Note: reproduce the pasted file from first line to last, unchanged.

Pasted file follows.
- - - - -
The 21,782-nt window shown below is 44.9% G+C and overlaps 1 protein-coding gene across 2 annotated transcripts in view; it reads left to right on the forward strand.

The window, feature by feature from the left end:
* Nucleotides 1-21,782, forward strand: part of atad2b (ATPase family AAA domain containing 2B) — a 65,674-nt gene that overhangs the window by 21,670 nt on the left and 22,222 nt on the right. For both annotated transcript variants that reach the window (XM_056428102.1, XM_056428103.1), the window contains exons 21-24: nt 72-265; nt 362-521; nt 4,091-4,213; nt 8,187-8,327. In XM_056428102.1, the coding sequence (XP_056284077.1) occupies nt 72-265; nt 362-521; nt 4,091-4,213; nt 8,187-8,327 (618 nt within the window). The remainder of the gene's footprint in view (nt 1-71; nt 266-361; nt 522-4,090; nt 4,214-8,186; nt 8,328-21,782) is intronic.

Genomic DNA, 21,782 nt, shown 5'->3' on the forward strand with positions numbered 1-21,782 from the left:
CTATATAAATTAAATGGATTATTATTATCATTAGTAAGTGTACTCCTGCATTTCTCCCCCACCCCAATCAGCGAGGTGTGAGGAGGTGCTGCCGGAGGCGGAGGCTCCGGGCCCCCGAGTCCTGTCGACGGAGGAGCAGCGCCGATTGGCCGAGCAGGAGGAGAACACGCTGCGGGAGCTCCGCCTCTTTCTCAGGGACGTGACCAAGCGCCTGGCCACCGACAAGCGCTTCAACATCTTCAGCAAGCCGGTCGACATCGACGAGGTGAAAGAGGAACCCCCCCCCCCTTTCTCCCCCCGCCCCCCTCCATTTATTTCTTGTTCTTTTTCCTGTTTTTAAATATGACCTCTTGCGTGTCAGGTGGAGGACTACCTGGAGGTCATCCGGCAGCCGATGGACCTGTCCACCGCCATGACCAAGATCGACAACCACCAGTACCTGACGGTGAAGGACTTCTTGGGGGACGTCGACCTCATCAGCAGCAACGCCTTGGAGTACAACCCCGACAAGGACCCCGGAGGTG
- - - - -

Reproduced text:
The 21,782-nt window shown below is 44.9% G+C and overlaps 1 protein-coding gene across 2 annotated transcripts in view; it reads left to right on the forward strand.

The window, feature by feature from the left end:
* Nucleotides 1-21,782, forward strand: part of atad2b (ATPase family AAA domain containing 2B) — a 65,674-nt gene that overhangs the window by 21,670 nt on the left and 22,222 nt on the right. For both annotated transcript variants that reach the window (XM_056428102.1, XM_056428103.1), the window contains exons 21-24: nt 72-265; nt 362-521; nt 4,091-4,213; nt 8,187-8,327. In XM_056428102.1, the coding sequence (XP_056284077.1) occupies nt 72-265; nt 362-521; nt 4,091-4,213; nt 8,187-8,327 (618 nt within the window). The remainder of the gene's footprint in view (nt 1-71; nt 266-361; nt 522-4,090; nt 4,214-8,186; nt 8,328-21,782) is intronic.

Genomic DNA, 21,782 nt, shown 5'->3' on the forward strand with positions numbered 1-21,782 from the left:
CTATATAAATTAAATGGATTATTATTATCATTAGTAAGTGTACTCCTGCATTTCTCCCCCACCCCAATCAGCGAGGTGTGAGGAGGTGCTGCCGGAGGCGGAGGCTCCGGGCCCCCGAGTCCTGTCGACGGAGGAGCAGCGCCGATTGGCCGAGCAGGAGGAGAACACGCTGCGGGAGCTCCGCCTCTTTCTCAGGGACGTGACCAAGCGCCTGGCCACCGACAAGCGCTTCAACATCTTCAGCAAGCCGGTCGACATCGACGAGGTGAAAGAGGAACCCCCCCCCCCTTTCTCCCCCCGCCCCCCTCCATTTATTTCTTGTTCTTTTTCCTGTTTTTAAATATGACCTCTTGCGTGTCAGGTGGAGGACTACCTGGAGGTCATCCGGCAGCCGATGGACCTGTCCACCGCCATGACCAAGATCGACAACCACCAGTACCTGACGGTGAAGGACTTCTTGGGGGACGTCGACCTCATCAGCAGCAACGCCTTGGAGTACAACCCCGACAAGGACCCCGGAGGTG